As part of RTCC’s London Week, the leading candidates in the city’s Mayoral election have explained to us how they would cut emissions and make London a greener place to live.
Yesterday we heard from the Green Party’s Jenny Jones. On Thursday, the incumbent, Boris Johnson will explain why his green policies are working and what else he has planned for the city.
Today Labour’s Ken Livingstone explains how taking on the big six energy providers, cutting public transport fares and tackling energy efficiency can create a low-cost, low-carbon London.
While people are struggling with recession the Mayor’s priority has been to help reduce Londoners’ cost of living by raising their transport fares. That’s on top of his party nationally raising the cost of living through cuts and higher charges.
But my goal is also to help Londoners’ living standards to rise, while the amount of the earth’s resources we consume falls to sustainable levels.
Road transport is the fastest growing source of carbon emissions. To reverse this we have to encourage people out of their car and onto public transport, cycling or walking.
When I was Mayor previously London became the only major city in the world to achieve this. But Boris’ Johnson’s fares rises threaten future progress.
I will cut public transport fares by 7% this year and freeze them throughout 2013. Oyster single bus fares will be reduced from £1.35 to £1.20. From 2014 fares will not rise above inflation.
The costs will be met from the huge operating surplus Boris Johnson creates every year – the unplanned higher revenues caused by raising the fares year on year. Last year’s unplanned operating surplus was a staggering £700m.
Compared with Boris Johnson’s threat to keep raising fares by 2% above inflation each year, the average London public fare-payer will be £1,000 better off at the end of my four-year mayoral term.
Tackling energy efficiency
A third of all the energy consumed in London is used to provide gas and electricity to households.
Under Boris Johnson’s part-time leadership, London has lost out on £400m of national energy efficiency funding. I will call an immediate Energy Summit of the main energy suppliers to ensure that London get its fair share of the £1.3bn per year energy companies are required to spend on home insulation from 2013.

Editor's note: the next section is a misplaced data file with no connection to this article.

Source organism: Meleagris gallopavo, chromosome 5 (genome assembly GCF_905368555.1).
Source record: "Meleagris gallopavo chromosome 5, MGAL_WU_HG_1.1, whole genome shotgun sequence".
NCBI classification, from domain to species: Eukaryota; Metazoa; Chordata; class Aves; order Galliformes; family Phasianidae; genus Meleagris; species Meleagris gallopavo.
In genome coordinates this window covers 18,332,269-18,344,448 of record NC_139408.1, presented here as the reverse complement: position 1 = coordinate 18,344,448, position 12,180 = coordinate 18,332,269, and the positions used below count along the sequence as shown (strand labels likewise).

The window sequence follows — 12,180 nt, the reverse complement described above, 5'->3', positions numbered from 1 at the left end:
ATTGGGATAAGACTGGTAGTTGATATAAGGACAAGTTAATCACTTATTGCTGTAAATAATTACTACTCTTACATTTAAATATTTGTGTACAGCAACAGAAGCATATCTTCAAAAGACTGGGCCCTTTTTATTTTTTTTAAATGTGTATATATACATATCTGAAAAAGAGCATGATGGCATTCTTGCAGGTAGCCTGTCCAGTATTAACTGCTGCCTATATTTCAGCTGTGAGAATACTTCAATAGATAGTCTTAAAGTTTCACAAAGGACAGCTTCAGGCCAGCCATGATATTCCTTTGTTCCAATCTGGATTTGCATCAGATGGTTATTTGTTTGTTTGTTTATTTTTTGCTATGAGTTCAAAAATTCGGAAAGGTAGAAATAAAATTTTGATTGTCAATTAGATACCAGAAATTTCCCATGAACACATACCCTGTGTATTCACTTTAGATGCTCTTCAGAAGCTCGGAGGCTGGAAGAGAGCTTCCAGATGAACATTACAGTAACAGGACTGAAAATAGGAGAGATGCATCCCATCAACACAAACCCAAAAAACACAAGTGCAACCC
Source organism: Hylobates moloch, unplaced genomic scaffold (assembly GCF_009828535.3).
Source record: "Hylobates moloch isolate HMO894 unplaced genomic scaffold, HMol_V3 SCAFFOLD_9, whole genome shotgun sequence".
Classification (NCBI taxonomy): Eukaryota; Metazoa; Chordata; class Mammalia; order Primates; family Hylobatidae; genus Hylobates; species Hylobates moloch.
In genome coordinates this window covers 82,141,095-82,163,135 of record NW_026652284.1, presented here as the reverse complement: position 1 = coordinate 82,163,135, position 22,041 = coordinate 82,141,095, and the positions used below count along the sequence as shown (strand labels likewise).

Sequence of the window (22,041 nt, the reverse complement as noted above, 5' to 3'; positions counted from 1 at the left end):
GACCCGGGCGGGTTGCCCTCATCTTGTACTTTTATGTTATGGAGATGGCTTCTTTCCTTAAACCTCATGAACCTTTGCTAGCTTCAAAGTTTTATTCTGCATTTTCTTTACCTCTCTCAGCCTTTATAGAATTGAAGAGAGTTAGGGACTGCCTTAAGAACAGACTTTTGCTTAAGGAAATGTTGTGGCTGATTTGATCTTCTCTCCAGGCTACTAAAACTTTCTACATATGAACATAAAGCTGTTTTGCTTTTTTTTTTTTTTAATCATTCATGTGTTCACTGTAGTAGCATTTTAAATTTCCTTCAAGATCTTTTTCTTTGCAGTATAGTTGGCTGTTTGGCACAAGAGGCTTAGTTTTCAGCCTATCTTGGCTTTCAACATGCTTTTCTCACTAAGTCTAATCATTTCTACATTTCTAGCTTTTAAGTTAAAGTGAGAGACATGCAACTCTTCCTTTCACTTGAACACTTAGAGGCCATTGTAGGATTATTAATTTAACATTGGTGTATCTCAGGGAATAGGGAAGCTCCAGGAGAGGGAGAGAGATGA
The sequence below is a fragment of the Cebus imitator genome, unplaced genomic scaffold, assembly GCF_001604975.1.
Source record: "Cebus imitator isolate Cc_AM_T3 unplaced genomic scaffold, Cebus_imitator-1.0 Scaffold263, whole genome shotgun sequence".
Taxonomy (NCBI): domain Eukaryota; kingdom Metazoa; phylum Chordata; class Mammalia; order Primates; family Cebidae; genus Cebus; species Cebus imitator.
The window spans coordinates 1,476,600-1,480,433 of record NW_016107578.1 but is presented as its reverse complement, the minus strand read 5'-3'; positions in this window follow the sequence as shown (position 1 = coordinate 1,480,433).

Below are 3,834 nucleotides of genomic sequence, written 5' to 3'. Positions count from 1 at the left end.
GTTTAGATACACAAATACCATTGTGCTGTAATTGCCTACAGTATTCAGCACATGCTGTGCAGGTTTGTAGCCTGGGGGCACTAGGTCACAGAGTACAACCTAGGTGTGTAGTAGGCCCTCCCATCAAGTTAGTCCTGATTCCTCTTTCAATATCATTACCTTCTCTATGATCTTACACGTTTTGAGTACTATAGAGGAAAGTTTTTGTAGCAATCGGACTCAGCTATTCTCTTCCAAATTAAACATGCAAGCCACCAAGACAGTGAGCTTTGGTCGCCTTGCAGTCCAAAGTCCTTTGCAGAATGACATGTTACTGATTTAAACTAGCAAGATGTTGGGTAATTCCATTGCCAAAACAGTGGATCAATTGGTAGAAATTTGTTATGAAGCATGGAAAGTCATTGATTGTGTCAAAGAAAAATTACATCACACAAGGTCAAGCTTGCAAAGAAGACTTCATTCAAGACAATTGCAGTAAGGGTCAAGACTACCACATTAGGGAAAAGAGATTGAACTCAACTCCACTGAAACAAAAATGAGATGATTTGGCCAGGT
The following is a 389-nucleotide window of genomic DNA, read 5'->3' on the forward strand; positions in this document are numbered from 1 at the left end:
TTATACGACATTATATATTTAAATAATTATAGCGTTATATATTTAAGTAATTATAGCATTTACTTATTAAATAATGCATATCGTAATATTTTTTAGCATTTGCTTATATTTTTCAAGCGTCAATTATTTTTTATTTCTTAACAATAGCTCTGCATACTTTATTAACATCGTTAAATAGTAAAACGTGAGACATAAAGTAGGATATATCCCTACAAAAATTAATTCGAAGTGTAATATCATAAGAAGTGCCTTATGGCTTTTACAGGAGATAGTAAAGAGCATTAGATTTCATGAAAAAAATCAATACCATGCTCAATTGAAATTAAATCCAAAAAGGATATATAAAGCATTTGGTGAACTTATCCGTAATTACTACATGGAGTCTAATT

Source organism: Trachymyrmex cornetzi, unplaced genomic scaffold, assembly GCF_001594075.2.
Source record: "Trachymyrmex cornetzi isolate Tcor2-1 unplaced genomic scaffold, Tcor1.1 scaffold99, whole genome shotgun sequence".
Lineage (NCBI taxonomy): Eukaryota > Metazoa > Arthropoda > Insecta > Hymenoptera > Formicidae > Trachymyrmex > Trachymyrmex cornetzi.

With this funding we could provide free loft and wall insulation to 400,000 homes, more than eight times the number Mayor Johnson has managed in four years with his RE:NEW scheme. On average, a household that installs proper insulation will save £150 off their heating and electricity bills.
London Energy Co-op
By harnessing the buying power of Transport for London (the biggest purchaser of electricity in London) and the rest of the Greater London Authority group of organisations, my new London Energy Co-operative will purchase energy on the wholesale markets, giving Londoners a cheaper alternative to rip-off energy suppliers. It will source as much of its energy as possible from low carbon sources, including investing in new renewable energy itself.
My commitment to cutting Londoners’ cost of living whilst making London a low-carbon city is embodied in these three policies – cut fares, increase insulation, and provide cheaper, lower-carbon home energy. We will announce others as the campaign progresses.
It may have been possible to be pleased when Boris Johnson renounced his earlier encouragement to George W. Bush to screw up the Kyoto climate treaty, and adopted my carbon targets. But he hasn’t delivered.
His big plan for a new hub airport on a wildlife site in the Thames Estuary sums up the Tory Mayor’s approach.
I will take personal charge of the drive to cut emissions because I genuinely believe tackling climate change is the duty of every elected person.
VIDEO: Ken Livingstone’s speech to the 2011 Labour Party Conference